“I suppose not,” said Punch. “I never thought of that. Because they would have been afraid to show the smugglers where they were, and it sounded when they were talking as if there were hundreds and hundreds of them—regiments, I think. One couldn’t see in the night, but while I was lying awake I thought there were thousands of them.”

“Say hundreds, Punch. Well, I haven’t spoken to you much lately, for I thought you were asleep.”

“Asleep! Not me! That’s what I thought about you; and I hoped you was, so that you could forget what a muddle we got into. Well, I don’t know how you feel now, but what I want to do is to get away from here.”

“Don’t talk so loud,” said Pen; “there are those fellows on sentry, and they keep on coming very near now and then.”

“That don’t matter,” said Punch, “they can’t understand what we talk about. What do you say to having a go at getting our arms loose?”

“They would find it out, and only bind us up again.”

“Yes, if we stopped to let ’em see.”

“Then you think we could get away, Punch?”

“To be sure I do; only we should have to crawl. And the sooner the better, for once it gets light the sentries will have a shot at us, and we have had enough of that. I say, though, didn’t they pick us up because they thought we were wounded?”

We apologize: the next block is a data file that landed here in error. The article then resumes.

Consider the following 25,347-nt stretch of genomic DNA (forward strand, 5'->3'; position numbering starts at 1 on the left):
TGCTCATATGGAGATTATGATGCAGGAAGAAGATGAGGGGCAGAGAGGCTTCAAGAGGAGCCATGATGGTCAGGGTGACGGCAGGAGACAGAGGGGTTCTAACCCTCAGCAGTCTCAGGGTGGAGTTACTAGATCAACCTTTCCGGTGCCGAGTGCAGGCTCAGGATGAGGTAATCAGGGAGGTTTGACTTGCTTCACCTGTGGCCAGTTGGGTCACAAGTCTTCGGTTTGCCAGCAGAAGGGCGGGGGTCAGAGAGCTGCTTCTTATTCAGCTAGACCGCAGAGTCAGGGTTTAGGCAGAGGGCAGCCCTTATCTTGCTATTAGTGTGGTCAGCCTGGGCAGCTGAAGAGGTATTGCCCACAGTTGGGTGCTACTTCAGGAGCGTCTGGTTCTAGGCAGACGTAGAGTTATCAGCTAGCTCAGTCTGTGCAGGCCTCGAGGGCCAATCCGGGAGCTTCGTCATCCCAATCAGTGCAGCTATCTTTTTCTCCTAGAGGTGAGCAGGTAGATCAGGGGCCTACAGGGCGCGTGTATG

“The men did; and then one of the officers saw our uniforms and that we were the two who had been taken prisoners when they made their rush.”

“Oh, that was it, was it?” said Punch. “Well, what do you say? Hadn’t we better make a start?”

“How?” said Pen. “I have been trying again and again to get my arms loose, and I am growing more helpless than ever.”

Punch gave a low grunt, raised his head a little, and tried to look round and pierce the darkness, seeing very little though but the fact that they were surrounded by wounded men, for the most part asleep, though here and there was one who kept trying to move himself into an easier position, but only to utter a low moan and relapse into a state of semi-insensibility.

About a dozen paces away, though, he could just make out one of the sentries leaning upon his musket and with his back to them. Satisfied with his scrutiny, Punch shifted his position a little, drawing himself into a position where he could get his lips close to his companion’s ear.

“Look here,” he said, “can you bite?”

“Bite! Nonsense! Who could think of eating now?”